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Lasseter steps back at Disney, Pixar

Disney Animation and Pixar chief John Lasseter is taking a leave of absence for six months after admitting “missteps,” following allegations of misconduct levelled against him.

John Lasseter

Lasseter, who took the helm at Disney Animation after it bought Pixar in 2006, released a memo to staff in which he apologised “to anyone who has ever been on the receiving end of an unwanted hug.”

The Hollywood Reporter, which obtained the memo, said former and current staff had had their personal space invaded while Lasseter was reportedly known for “grabbing, kissing and making comments about physical attributes.”

Lasseter co-founded Pixar, which emerged from Lucasfilm, and has been behind an array of animated programming and movies, including Toy Story and Monsters Inc.

The exec said he had “recently had a number of difficult conversations that have been very painful for me.”

“It’s never easy to face your missteps, but it’s the only way to learn from them,” he said. “As a result, I’ve been giving a lot of thought to the leader I am today compared to the mentor, advocate and champion I want to be. It’s been brought to my attention that I have made some of you feel disrespected or uncomfortable. That was never my intent.

“No matter how benign my intent, everyone has the right to set their own boundaries and have them respected.”

Disney said: “We are committed to maintaining an environment in which all employees are respected and empowered to do their best work. We appreciate John’s candor and sincere apology and fully support his sabbatical.”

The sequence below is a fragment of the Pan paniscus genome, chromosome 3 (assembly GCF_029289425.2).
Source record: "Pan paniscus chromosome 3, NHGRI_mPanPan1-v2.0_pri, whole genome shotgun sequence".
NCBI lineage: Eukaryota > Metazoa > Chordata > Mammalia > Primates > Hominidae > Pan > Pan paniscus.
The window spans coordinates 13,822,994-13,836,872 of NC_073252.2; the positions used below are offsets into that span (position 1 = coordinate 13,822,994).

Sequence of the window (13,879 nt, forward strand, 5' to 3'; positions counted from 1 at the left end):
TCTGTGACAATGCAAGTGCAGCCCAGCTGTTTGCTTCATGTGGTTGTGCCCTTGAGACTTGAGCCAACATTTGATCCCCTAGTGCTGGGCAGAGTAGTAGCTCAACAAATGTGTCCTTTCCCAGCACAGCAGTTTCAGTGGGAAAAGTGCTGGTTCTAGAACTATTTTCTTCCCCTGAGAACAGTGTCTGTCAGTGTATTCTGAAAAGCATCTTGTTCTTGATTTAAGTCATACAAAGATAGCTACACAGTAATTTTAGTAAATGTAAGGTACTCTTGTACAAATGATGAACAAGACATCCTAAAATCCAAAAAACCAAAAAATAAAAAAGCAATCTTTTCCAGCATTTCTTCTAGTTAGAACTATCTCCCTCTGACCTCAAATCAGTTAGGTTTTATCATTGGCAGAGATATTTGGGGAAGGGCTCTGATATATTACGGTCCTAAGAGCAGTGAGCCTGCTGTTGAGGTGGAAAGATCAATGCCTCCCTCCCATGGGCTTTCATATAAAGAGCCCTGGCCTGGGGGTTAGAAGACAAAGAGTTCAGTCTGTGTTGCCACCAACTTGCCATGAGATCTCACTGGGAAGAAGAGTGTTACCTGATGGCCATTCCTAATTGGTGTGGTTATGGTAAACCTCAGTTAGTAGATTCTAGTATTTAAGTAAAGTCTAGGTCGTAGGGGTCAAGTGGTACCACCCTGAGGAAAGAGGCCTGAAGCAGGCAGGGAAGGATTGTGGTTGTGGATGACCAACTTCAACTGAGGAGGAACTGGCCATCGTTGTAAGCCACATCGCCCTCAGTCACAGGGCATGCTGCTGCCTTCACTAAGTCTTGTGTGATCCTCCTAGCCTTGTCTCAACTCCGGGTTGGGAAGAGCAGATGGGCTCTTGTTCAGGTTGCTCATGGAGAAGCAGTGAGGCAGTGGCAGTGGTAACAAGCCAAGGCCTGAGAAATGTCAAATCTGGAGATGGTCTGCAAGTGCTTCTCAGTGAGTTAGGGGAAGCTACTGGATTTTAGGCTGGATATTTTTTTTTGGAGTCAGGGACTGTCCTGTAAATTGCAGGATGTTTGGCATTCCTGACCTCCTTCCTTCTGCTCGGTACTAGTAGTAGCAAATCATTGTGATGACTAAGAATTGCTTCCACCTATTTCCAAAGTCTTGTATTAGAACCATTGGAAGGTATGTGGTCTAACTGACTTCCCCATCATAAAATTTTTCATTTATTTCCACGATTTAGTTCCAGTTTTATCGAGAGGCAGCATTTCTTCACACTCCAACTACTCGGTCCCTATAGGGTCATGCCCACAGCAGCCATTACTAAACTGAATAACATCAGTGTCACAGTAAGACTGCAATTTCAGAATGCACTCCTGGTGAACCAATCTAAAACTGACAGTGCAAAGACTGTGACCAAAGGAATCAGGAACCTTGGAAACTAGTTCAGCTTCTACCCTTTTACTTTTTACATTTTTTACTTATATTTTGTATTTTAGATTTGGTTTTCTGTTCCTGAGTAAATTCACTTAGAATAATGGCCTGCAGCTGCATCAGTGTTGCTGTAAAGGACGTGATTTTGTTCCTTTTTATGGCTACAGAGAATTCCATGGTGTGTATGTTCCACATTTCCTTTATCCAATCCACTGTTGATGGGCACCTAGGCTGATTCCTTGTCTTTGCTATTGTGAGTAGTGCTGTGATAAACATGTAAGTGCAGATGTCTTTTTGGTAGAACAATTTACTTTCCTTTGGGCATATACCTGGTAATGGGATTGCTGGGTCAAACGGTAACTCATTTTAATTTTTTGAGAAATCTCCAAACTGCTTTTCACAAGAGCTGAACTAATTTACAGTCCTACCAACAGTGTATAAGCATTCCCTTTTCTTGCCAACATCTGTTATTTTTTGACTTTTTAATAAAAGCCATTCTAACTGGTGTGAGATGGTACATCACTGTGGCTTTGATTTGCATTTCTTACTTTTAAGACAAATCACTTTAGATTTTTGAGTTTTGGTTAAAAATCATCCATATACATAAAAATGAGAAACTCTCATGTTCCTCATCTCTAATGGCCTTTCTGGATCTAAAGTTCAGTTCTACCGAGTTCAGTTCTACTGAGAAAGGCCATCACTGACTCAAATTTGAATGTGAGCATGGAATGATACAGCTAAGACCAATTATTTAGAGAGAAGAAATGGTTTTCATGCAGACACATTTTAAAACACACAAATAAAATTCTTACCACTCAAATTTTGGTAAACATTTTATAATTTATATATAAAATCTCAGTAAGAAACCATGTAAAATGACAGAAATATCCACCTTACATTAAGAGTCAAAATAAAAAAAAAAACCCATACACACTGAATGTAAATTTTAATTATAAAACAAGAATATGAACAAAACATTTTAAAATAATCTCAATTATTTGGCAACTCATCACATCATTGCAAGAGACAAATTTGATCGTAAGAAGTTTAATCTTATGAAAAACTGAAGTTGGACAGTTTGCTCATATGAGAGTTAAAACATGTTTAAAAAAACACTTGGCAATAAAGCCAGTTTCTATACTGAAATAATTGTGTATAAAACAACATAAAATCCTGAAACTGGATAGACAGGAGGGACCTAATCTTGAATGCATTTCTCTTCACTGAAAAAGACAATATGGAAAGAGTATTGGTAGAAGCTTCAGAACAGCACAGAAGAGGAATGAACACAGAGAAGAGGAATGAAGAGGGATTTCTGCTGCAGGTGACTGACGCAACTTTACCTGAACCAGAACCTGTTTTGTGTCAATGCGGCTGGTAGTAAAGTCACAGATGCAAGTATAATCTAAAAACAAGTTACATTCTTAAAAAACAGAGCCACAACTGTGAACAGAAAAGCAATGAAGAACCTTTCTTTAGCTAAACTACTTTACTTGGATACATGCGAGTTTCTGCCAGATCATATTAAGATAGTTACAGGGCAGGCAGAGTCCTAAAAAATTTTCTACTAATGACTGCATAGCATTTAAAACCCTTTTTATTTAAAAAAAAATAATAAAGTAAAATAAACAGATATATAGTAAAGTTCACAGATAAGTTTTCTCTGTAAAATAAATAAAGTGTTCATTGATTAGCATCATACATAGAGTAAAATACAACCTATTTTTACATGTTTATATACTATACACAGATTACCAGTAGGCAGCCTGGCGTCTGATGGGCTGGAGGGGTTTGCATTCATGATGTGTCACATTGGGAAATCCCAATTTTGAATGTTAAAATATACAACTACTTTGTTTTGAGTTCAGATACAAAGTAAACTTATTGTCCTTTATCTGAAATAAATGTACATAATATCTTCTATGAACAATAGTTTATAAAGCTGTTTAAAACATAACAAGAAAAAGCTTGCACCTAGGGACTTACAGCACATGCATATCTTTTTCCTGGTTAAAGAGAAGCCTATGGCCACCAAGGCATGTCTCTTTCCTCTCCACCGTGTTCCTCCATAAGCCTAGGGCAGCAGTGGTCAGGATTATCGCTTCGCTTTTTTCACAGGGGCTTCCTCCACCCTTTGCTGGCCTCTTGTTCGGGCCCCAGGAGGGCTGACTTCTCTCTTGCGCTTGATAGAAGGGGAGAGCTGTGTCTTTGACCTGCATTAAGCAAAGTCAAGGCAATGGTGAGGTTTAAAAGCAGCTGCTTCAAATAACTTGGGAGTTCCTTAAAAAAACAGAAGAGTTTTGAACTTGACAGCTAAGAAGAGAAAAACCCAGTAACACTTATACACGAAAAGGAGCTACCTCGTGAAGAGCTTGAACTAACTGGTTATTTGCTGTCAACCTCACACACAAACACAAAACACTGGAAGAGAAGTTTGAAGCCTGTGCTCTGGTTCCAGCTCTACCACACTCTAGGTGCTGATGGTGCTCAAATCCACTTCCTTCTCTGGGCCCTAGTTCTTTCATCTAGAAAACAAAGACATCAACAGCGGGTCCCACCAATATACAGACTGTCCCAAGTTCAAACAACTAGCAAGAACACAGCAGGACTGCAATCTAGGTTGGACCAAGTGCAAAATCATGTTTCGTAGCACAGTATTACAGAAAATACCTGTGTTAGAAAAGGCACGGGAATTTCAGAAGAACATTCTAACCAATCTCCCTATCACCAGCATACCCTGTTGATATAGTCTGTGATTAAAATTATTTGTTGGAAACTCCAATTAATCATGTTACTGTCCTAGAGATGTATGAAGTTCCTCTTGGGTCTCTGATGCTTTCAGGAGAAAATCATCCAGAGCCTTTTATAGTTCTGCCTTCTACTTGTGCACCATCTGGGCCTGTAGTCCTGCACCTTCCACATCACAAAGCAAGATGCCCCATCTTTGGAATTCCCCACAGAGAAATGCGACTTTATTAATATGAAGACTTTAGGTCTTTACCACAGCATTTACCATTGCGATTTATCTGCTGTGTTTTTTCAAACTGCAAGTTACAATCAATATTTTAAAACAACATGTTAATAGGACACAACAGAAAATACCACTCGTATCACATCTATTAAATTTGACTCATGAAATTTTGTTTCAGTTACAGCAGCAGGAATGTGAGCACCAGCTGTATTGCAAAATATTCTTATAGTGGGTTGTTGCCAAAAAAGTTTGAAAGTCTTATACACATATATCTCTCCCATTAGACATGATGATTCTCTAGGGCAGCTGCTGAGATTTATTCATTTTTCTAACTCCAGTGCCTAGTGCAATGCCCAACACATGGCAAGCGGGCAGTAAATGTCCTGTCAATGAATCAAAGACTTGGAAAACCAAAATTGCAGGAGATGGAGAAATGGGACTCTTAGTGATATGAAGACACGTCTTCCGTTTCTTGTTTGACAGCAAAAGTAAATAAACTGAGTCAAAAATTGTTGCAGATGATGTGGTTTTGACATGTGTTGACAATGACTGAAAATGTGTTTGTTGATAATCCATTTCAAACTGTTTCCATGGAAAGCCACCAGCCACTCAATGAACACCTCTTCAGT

Meanwhile, US actor, producer and scribe Rashida Jones and writing partner Will McCormack have accused Pixar of having “a culture where women and people of colour do not have an equal creative voice.”

The comments came after Jones and McCormack, who were attached as writers on Toy Story 4, denied they left the production because of “unwanted advances.”

“We encourage Pixar to be leaders in bolstering, hiring and promoting more diverse and female storytellers and leaders,” the duo said in a statement to The New York Times. Disney is yet to respond.

In related news, CBS and PBS have cut ties with anchor Charlie Rose overnight over allegations of misconduct.

CBS said the decision “followed the revelation yesterday of extremely disturbing and intolerable behaviour.”

In a statement, Rose said he “deeply apologised” for his “inappropriate behaviour.”

Earlier this week, actor Jeffrey Tambor cast doubt on his future in flagship Amazon drama Transparent following two allegations of sexual harassment made against him.

This came after severe allegations were made against movie mogul Harvey Weinstein by multiple women, which were followed by numerous individuals speaking out against figures including Louis CK and Kevin Spacey.

Netflix ended its own flagship show, House of Cards, as a result of the claims made about Spacey.

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